Thursday, October 29, 2015

New Word Thursday: absquatulate

With that -ate at the end, it's a good guess that absquatulate is a verb. And with squat right there in the middle, you might think it has something to do with sitting down and staying there.

But there's that negating ab- at the beginning — the same one that's at the beginning of abnormal.

Wednesday, October 28, 2015

A Bullshit Review

If you've ever wondered about the difference between hogwash and bellywash...

If you've ever wondered whether balderdash was something you ate, drank, or shoveled...

If you've ever wondered what the future of bloviation and obfuscation might sound like...

Or if you've just grown tired of calling bullshit and want to call something else for a change (like bavardage, crapspackle, or horsefeathers), Mark Peters has written the book for you.

It's called Bullshit: A Lexicon. Check out my review of it at

Thursday, October 22, 2015

New Word Thursday: borstal

By the end of the nineteenth century, many people were beginning to take a closer look at the ethics and repercussions of child labor. They started to think that maybe children shouldn't be expected work like grown-ups.

The recognition that children and adults should be treated differently extended to other areas, too, including the prison system. At the end of the 1800s in the United Kingdom, authorities in Her Majesty's Prison Service thought that perhaps juvenile delinquents ought to be separated from the adult prison population and given a better chance to rehabilitate.

Sunday, October 18, 2015

Writing Prompt: Your Basic Flash

 This week, write some flash fiction: Write the shortest story you think you can write, BUT it must include the following things:
  • At least two characters.
  • A setting.
  • A conflict.
  • A resolution of the conflict.
This is your basic flash fiction — a super-short but otherwise complete story. Can you do it with less than 100 words? Less than 50?

To get some ideas and see what others have done with this style of story, check out Flash Fiction Magazine, UW Flash Fiction, Flash Fiction Friday, and other sites. You might even want to submit your story for publication!

Bonus points for writing flash fiction about The Flash.

Thursday, October 15, 2015

How McDonald's Marketing Made Us Grimace

McDonald's has contributed a lot to the world. Although we can't lay all the blame for rampant obesity, high cholesterol, and love handles on the Golden Arches, we certainly can blame them for giving us Grimace and the change he wrought on English pronunciation.

Sunday, October 11, 2015

Writing Prompt: Inside the Game

Write a scene from the point of view of someone inside your favorite video game.

Ulterior motive

No ulterior motive here. Just a little something to get you writing and thinking about something from a different perspective.

Writing from inside a game like Grand Theft Auto or Tomb Raider should be pretty simple because there's already a story laid out there. For a greater challenge, try writing from inside a game like Candy Crush, Asteroids, or Tetris.

Thursday, October 8, 2015

New Word Thursday: rodomontade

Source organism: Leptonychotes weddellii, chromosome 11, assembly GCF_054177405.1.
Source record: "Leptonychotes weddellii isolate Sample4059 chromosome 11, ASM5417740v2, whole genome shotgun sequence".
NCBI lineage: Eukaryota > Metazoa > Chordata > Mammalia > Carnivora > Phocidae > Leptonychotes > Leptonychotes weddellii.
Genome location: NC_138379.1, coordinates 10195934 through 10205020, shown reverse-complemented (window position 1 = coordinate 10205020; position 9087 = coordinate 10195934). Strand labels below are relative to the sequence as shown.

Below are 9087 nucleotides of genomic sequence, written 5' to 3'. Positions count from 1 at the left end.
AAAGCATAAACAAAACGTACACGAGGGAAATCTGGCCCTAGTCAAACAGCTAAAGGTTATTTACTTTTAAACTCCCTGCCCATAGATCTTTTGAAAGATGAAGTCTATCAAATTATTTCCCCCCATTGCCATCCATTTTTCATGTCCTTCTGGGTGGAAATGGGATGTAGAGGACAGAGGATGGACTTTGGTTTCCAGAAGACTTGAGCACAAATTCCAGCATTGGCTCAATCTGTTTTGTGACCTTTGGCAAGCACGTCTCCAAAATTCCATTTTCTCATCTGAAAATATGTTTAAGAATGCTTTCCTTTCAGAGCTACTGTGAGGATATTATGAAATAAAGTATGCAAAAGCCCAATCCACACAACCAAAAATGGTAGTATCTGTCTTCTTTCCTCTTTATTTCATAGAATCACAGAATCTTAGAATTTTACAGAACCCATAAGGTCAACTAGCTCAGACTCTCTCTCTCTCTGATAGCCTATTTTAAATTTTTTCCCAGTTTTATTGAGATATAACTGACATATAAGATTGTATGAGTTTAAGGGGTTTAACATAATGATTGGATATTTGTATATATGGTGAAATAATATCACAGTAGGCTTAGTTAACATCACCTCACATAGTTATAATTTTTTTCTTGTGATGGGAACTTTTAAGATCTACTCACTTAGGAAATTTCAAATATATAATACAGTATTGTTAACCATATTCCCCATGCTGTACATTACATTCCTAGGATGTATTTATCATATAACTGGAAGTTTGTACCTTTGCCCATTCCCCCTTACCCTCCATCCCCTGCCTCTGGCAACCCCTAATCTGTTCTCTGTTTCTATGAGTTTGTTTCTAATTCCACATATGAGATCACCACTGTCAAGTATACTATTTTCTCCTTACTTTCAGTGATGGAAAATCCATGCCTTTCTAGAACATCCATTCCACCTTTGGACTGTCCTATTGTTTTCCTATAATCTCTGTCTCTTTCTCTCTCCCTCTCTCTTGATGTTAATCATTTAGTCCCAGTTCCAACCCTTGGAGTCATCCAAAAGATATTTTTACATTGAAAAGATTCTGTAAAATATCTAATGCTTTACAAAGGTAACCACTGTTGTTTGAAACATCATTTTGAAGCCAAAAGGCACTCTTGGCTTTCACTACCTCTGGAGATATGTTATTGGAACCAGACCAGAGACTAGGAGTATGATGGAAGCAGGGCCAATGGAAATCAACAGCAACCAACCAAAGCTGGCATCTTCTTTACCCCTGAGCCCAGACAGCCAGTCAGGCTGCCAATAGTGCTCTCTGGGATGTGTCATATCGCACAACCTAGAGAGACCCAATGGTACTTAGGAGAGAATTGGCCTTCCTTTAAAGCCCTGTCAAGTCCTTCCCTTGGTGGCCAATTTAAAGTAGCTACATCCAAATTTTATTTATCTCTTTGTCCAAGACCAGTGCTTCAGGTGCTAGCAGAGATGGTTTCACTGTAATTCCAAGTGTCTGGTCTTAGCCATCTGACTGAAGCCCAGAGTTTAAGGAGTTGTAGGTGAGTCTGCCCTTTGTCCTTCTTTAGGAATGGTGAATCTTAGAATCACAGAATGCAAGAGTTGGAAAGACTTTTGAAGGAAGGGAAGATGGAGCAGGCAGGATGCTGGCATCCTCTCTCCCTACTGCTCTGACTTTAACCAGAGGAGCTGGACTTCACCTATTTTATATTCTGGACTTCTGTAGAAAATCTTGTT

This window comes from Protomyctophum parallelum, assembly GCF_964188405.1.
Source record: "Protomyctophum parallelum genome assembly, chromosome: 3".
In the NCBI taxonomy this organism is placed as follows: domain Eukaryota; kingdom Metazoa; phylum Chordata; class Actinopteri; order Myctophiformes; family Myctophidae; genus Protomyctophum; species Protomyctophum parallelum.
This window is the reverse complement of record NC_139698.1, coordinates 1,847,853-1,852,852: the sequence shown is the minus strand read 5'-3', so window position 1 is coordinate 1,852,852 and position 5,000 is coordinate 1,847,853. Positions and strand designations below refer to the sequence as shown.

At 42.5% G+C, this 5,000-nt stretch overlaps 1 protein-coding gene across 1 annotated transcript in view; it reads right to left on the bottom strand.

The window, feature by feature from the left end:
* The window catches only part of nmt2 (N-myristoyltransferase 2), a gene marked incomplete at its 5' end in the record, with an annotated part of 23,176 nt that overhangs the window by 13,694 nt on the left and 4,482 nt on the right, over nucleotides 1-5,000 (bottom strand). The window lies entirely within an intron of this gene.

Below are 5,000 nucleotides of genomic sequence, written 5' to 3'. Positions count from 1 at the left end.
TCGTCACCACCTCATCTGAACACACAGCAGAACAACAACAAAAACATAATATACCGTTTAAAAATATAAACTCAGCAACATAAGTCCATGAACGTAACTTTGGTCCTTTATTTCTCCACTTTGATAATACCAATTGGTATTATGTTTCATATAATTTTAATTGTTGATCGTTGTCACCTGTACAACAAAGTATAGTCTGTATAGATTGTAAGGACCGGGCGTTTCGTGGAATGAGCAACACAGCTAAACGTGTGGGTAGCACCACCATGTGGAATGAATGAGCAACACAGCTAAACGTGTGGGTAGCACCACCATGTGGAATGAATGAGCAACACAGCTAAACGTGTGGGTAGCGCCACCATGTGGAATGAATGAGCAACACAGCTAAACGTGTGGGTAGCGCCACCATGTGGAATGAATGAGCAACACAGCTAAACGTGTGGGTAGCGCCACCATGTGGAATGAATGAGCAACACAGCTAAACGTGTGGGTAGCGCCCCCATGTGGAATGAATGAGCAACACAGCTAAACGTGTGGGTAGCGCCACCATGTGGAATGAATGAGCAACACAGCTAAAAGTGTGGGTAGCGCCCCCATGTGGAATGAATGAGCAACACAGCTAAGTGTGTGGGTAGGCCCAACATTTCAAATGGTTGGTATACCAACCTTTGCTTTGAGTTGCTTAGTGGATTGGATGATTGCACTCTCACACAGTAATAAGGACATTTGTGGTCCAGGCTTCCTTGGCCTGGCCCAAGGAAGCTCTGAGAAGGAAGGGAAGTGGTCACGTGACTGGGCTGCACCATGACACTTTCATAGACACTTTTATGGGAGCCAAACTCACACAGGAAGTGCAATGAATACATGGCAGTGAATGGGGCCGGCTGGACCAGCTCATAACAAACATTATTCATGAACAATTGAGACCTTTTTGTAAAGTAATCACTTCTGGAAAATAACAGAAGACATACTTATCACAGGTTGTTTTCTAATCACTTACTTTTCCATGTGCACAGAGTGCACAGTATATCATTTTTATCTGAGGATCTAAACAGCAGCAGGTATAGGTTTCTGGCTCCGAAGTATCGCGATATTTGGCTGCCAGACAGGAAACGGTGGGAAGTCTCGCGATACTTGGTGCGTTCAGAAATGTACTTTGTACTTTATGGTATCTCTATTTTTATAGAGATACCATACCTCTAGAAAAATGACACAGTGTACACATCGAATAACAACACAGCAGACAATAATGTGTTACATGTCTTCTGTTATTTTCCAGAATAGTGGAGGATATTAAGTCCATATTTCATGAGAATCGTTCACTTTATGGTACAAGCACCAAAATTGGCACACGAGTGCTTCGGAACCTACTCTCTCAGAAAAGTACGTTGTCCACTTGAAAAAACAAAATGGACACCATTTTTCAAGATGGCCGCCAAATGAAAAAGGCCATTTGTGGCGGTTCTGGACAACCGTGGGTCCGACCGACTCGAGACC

I have transformed New Word Wednesday into New Word Thursday (a more alliterative name might be on the way) in part so I could use Wednesday's slot to direct you, dear reader, to my new weekly column at, and in part to give myself some breathing room so I don't have to have two posts ready every Wednesday.

If you didn't catch the column yesterday, you really ought to go read it. I'm generally a humble guy, but yesterday's "Death, Destruction, and Word Choice" really is the best blog post about decimate, annihilate, obliterate, and devastate that ever was or ever shall be. Amen. My mother really loved it. Yours did, too.

Wednesday, October 7, 2015

New Word When Again? A Change in Programming

New Word Wednesday will now move to (New Word) Thursday so that, on Wednesdays, I can direct you all to my new weekly vocabulary and usage column at

My first post is about the word decimate and its siblings annihilate, obliterate, and devastate.

Friday, October 2, 2015

Who Bans Books? Concerned Parents

Over the past three days, I've written about some large, powerful groups that have flexed and sometimes continue to flex their muscles to keep people from reading certain books. In the United States, though, the most common group seeking to ban books is described by the name "Concerned Parents." That's the subject of my final Banned Books Week post.

Thursday, October 1, 2015

Who Bans Books? Governments

In Tuesday's post, I mentioned how the development of the printing press and the growth of the printing industry helped spread both literacy and, to the chagrin of the papacy, the ideas of the Protest Reformation. Part of the Church's response to the wider dissemination of ideas antithetical to Church doctrine was to create the Index Librorum Prohibitorum, a list of dangerous authors and works that good, pious people should stay away from and that local authorities should bar and destroy.

The Church wasn't the only institution threatened by the burgeoning printing industry. Thanks to printing presses, writers who were critical of government could easily and cheaply distribute their gripes to waiting minds around the world.